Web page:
British lawmakers have resoundingly rejected Prime Minister Theresa May's Brexit divorce deal for a second time, leaving the country's planned March 29 departure from the bloc in chaos and doubt.
With fears rising in both the U.K. and the EU of a chaotic British departure, British lawmakers now face two starkly different choices: no deal or delay.
A look at what might happen in the days ahead:
The House of Commons voted 391-242 against May's EU withdrawal agreement Tuesday, snubbing changes she secured from the bloc to allay concerns about the deal's Irish border provisions. Lawmakers voted down the deal in January by an even bigger margin.
After the tally, May said Parliament would vote Wednesday on a motion ruling out leaving the bloc without a deal.
A phalanx of pro-Brexit politicians supports a ``no-deal'' Brexit. They argue it would free the U.K. from EU rules and red tape, allowing the country to forge an independent global trade policy.
But many economists and businesses fear it would hammer the economy as tariffs and other trade barriers go up between Britain and the EU, its biggest trading partner.
In the short term, there could be gridlock at British ports and shortages of fresh produce. In the long run, the government says a no-deal scenario would leave the economy 6 percent to 9 percent smaller over 15 years than remaining in the EU.
Last month, Parliament passed a non-binding amendment ruling out a ``no-deal'' Brexit, and lawmakers are likely to repeat that verdict on Wednesday. May said lawmakers would be free to follow their consciences rather than party lines.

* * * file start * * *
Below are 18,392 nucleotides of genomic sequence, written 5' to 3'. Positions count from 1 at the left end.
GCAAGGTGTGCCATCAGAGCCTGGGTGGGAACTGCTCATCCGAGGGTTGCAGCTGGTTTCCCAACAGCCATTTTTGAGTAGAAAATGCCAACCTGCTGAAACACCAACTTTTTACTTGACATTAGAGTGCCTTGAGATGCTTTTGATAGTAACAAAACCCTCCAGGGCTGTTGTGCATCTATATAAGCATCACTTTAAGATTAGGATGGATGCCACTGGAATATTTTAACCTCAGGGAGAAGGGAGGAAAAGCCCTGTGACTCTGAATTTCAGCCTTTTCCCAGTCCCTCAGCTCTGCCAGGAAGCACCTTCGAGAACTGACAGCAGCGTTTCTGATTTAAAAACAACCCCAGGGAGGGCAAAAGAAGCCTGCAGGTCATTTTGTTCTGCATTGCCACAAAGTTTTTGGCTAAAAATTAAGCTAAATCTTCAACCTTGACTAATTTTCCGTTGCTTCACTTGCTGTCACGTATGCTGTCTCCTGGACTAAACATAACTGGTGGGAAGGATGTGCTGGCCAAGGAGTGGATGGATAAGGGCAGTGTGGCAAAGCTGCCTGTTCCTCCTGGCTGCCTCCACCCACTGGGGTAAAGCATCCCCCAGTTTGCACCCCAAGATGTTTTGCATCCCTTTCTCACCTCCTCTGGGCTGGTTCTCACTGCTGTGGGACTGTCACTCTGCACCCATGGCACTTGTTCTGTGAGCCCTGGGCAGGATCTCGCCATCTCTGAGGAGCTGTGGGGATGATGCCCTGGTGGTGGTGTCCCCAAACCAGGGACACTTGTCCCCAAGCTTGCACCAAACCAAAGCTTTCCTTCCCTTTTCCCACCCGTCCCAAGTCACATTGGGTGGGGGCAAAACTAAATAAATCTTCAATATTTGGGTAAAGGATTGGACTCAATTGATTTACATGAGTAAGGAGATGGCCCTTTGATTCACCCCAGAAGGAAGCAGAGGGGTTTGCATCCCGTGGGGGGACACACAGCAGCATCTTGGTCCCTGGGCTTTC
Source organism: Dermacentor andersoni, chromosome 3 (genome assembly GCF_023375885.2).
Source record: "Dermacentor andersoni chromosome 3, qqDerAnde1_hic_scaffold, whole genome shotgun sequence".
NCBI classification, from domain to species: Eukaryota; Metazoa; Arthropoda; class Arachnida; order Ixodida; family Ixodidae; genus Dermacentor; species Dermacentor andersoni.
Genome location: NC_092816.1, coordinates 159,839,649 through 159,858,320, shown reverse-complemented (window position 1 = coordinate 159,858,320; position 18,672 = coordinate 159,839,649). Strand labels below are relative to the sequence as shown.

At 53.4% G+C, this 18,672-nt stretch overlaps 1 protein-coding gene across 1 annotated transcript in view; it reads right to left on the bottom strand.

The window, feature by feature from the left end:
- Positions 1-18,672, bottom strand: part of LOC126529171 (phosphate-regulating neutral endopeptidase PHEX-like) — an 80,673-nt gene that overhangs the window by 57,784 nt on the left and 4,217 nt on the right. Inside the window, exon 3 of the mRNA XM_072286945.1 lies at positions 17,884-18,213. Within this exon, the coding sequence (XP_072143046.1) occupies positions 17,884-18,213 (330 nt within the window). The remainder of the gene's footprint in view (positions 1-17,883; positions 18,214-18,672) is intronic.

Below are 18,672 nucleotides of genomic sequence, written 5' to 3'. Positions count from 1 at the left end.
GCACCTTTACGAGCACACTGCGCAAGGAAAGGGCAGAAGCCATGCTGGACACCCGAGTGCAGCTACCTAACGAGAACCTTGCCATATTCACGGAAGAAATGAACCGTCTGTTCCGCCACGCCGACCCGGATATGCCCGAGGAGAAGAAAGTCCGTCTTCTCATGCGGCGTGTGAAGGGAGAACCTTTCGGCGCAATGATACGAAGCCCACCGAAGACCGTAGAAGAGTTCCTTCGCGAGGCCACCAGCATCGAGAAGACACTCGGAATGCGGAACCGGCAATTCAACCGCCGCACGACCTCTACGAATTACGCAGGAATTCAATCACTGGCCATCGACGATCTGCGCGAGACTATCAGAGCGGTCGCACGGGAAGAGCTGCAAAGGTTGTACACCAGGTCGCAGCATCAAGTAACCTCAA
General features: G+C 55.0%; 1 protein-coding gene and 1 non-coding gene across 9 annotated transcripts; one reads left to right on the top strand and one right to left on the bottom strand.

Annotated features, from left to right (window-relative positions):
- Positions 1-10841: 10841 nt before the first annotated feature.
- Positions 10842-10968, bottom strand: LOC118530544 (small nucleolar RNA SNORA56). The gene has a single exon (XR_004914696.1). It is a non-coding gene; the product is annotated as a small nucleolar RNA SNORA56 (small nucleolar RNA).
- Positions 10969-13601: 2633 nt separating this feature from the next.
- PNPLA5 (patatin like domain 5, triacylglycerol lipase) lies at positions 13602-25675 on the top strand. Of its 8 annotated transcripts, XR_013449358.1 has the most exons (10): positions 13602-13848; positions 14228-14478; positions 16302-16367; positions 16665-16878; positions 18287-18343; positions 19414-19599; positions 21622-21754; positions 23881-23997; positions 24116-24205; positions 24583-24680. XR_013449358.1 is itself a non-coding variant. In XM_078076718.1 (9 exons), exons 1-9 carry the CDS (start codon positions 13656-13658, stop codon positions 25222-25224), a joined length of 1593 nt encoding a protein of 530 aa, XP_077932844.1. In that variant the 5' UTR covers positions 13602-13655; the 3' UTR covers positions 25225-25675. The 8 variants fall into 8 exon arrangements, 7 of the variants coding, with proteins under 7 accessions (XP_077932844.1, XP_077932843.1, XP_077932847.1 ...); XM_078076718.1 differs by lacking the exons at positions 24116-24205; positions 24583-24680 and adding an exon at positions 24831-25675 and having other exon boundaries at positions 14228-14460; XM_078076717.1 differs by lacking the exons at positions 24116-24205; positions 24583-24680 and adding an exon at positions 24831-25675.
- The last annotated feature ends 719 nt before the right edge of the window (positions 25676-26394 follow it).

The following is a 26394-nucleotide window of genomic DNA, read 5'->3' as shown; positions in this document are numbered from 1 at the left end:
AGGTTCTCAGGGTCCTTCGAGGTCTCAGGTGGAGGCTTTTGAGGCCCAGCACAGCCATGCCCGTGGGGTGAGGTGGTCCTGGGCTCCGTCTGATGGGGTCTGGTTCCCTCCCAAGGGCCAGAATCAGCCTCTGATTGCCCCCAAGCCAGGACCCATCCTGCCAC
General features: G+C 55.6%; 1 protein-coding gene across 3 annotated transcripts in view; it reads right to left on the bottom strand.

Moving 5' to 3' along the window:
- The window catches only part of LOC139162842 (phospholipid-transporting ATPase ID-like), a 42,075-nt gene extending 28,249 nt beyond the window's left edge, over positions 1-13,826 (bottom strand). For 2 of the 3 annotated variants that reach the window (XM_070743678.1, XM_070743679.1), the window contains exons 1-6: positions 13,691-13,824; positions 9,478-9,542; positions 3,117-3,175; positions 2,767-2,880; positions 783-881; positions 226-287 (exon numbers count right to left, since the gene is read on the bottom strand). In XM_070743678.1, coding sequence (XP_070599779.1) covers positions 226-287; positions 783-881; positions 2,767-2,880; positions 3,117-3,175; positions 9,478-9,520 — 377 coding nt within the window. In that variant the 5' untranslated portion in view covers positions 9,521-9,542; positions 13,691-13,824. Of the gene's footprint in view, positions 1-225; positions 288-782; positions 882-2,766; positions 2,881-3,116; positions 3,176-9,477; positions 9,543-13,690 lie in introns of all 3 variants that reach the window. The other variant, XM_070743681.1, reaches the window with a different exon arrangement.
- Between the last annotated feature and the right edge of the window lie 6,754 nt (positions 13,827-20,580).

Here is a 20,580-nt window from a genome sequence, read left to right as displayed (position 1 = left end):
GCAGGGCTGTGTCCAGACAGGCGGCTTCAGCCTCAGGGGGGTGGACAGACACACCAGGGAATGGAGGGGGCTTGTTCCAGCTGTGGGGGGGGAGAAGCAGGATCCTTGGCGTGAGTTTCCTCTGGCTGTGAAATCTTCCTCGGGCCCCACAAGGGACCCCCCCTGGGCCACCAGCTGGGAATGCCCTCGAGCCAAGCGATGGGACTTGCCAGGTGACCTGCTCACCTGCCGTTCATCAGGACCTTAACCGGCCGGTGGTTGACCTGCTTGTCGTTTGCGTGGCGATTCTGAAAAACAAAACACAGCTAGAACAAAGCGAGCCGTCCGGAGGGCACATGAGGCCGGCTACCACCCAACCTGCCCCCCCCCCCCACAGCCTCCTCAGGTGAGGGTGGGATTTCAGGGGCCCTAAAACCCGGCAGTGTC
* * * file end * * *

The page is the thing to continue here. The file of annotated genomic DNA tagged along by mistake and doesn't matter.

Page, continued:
DELAY, DELAY, DELAY
If lawmakers give leaving the EU without an agreement a thumbs down, they have one choice left: seeking more time. A third vote scheduled for Thursday is on asking the EU to delay Brexit day by up to three months.
This option is likely to prove popular, since politicians on both sides of the Brexit debate fear time is running out to secure an orderly withdrawal by March 29.
Extending the timeframe for Brexit would require approval from all 27 remaining EU member countries. They have an opportunity to grand such a request at a March 21-22 summit in Brussels. But the rest of the EU is reluctant to postpone Brexit beyond the late May elections for the EU's legislature, the European Parliament.
The EU said Tuesday that Britain needed to provide ``a credible justification'' for any delay.
Whatever Parliament decides this week, it won't end Britain's Brexit crisis. Both lawmakers and the public remain split between backers of a clean break from the EU and those who favor continuing a close relationship through a post-Brexit trade deal or by reversing the June 2016 decision to leave.
May is unwilling to abandon her hard-won Brexit agreement and might try to put it to Parliament a third time, although the latest margin of defeat makes that tricky.
Some lawmakers want her to have Parliament consider different forms of Brexit to see if there is a majority for any course of action.
These range from a proposal by pro-Europeans to adopt close ties with the EU after Brexit, remaining in its single market and customs union, to a Brexiteer plan to delay Brexit so that the country can plan better for a ``no-deal'' departure.
Some think the only way forward is a snap election that could rearrange the forces in Parliament and break the political deadlock. May has ruled that out, but could come to see it as her only option.
And anti-Brexit campaigners haven't abandoned efforts to secure a new referendum on whether to remain in the EU. The government opposes the idea, which at the moment also lacks majority support in Parliament.
However, the political calculus could change if the paralysis drags on. The opposition Labour Party has said it would support a second referendum if other options were exhausted.